25, No. 17, March 16, 2006
Campus prepares for possible avian
Sharita Forrest, Assistant Editor
photo to enlarge
by L. Brian Stauffer
fighter Kip Mecum, director of emergency planning in the
Division of Public Safety, leads the Infectious
Disease Work Group, which is preparing action plans
for the campus in the event that the avian influenza
virus becomes transmissible between people. Federal,
state and local officials, as well as peer universities,
are developing similar plans to monitor and control
a possible outbreak of the disease among humans.
hope the next flu season flies by as relatively uneventfully as this
winter’s flu season has done. However, amid growing concern
about the potential spread of the H5N1 avian flu virus among bird populations
worldwide, communities throughout the U.S., including the UI’s
Urbana campus, are preparing comprehensive action plans to mitigate
the effects of a potential outbreak of the disease among humans.
A naturally occurring virus among birds, the H5N1 virus usually does not infect
humans. Although the virus has not been detected among birds in the U.S. yet
and is not expected to migrate to North America until fall or later, it is endemic
among flocks in Africa, Europe, the Near East and Southeast Asia.
Following a directive from the U.S. federal government, state and local officials,
health-care facilities and emergency services agencies are preparing pandemic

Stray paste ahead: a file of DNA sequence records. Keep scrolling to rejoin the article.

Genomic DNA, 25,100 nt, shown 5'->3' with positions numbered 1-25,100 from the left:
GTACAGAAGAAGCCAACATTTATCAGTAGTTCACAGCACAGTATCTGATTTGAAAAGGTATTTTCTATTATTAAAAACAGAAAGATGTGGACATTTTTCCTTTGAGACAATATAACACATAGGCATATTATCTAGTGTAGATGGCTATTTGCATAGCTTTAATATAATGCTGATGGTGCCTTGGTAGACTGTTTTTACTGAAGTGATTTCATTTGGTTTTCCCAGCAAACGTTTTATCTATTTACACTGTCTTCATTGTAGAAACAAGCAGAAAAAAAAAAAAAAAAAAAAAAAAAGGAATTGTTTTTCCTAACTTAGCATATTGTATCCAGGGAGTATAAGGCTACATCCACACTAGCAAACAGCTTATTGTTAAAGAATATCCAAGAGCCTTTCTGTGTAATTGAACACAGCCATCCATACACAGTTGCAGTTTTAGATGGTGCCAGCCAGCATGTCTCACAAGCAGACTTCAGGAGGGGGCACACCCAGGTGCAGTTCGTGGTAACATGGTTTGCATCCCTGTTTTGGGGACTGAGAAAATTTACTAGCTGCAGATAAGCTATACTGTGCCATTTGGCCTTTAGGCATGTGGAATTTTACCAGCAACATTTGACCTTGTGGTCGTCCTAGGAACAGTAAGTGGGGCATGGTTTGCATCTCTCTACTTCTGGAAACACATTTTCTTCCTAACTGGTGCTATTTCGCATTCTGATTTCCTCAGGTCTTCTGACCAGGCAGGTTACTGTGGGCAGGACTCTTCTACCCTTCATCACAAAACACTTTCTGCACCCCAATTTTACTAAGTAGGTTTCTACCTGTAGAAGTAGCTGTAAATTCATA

response plans in the event the H5N1 virus mutates to a form capable of sustained
human-to-human transmission and becomes a global public health concern. Peer
universities such as Pennsylvania State University, Stanford University and the
University of Minnesota have developed or are developing response plans for their
At the UI’s Urbana campus, the Infectious Disease Work Group is updating
the Infectious Disease Response/Incident Action Plan, a comprehensive program
of monitoring, communication and containment protocols that UI officials would
deploy in accordance with directives from state officials, including the Illinois
Department of Public Health, emergency services agencies and Carle Foundation
Hospital, the hospital designated by IDPH to coordinate responses to medical
crises in Region 6 of Illinois.
The current draft UI plan outlines protocols that would be undertaken in three
phases: if a confirmed case of human-to-human transmission of avian flu were
to occur anywhere, if a suspected or confirmed case appeared in the contiguous
United States or in the Midwest, and if a case were confirmed on campus and had
the potential to disrupt normal university operations, such as classes, administrative
functions and events.
Kip Mecum, chair of the work group and director of emergency planning in the
Division of Public Safety, said that nearly two dozen campus units have responsibilities
under the plan, such as conducting educational programs about symptoms and self-protection;
dispensing immunizations or antiviral medications; addressing research and university
operating concerns; training and equipping essential personnel with proper safety
equipment; and limiting exposure to contagion through modified work schedules,
travel restrictions, sanitation programs or quarantines.
If the avian flu were to infect large numbers of people in the area, current
plans include the use of UI facilities such as Memorial Stadium and Assembly
Hall as a “surge” hospital facility and a mass inoculation center,
respectively. A surge hospital could accommodate large numbers of patients, such
as would occur during a pandemic, once the capacity of local hospitals has been
exceeded. A mass inoculation center would distribute supplies of a vaccine from
the Strategic National Stockpile, a reserve of large quantities of medicines
and medical supplies that the U.S. Centers for Disease Control and Prevention